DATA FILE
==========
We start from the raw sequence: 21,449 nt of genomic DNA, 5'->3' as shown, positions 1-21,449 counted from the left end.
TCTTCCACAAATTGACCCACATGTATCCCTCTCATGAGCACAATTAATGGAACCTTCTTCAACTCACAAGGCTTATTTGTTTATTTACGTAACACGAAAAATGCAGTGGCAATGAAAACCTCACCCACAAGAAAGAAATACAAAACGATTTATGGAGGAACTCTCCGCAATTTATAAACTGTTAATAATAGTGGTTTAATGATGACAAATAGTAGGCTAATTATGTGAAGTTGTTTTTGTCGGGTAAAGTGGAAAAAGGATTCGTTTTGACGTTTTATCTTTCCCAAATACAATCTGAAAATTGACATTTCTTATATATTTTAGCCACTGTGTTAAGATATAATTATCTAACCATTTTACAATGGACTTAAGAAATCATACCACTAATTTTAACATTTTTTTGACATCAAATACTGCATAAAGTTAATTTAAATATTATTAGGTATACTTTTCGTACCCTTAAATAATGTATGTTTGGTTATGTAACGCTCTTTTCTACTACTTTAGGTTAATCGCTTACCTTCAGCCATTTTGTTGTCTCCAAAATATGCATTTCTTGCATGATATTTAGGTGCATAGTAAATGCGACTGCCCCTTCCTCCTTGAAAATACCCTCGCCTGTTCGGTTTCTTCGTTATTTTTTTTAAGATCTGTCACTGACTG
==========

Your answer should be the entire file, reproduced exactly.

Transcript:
We start from the raw sequence: 21,449 nt of genomic DNA, 5'->3' as shown, positions 1-21,449 counted from the left end.
TCTTCCACAAATTGACCCACATGTATCCCTCTCATGAGCACAATTAATGGAACCTTCTTCAACTCACAAGGCTTATTTGTTTATTTACGTAACACGAAAAATGCAGTGGCAATGAAAACCTCACCCACAAGAAAGAAATACAAAACGATTTATGGAGGAACTCTCCGCAATTTATAAACTGTTAATAATAGTGGTTTAATGATGACAAATAGTAGGCTAATTATGTGAAGTTGTTTTTGTCGGGTAAAGTGGAAAAAGGATTCGTTTTGACGTTTTATCTTTCCCAAATACAATCTGAAAATTGACATTTCTTATATATTTTAGCCACTGTGTTAAGATATAATTATCTAACCATTTTACAATGGACTTAAGAAATCATACCACTAATTTTAACATTTTTTTGACATCAAATACTGCATAAAGTTAATTTAAATATTATTAGGTATACTTTTCGTACCCTTAAATAATGTATGTTTGGTTATGTAACGCTCTTTTCTACTACTTTAGGTTAATCGCTTACCTTCAGCCATTTTGTTGTCTCCAAAATATGCATTTCTTGCATGATATTTAGGTGCATAGTAAATGCGACTGCCCCTTCCTCCTTGAAAATACCCTCGCCTGTTCGGTTTCTTCGTTATTTTTTTTAAGATCTGTCACTGACTG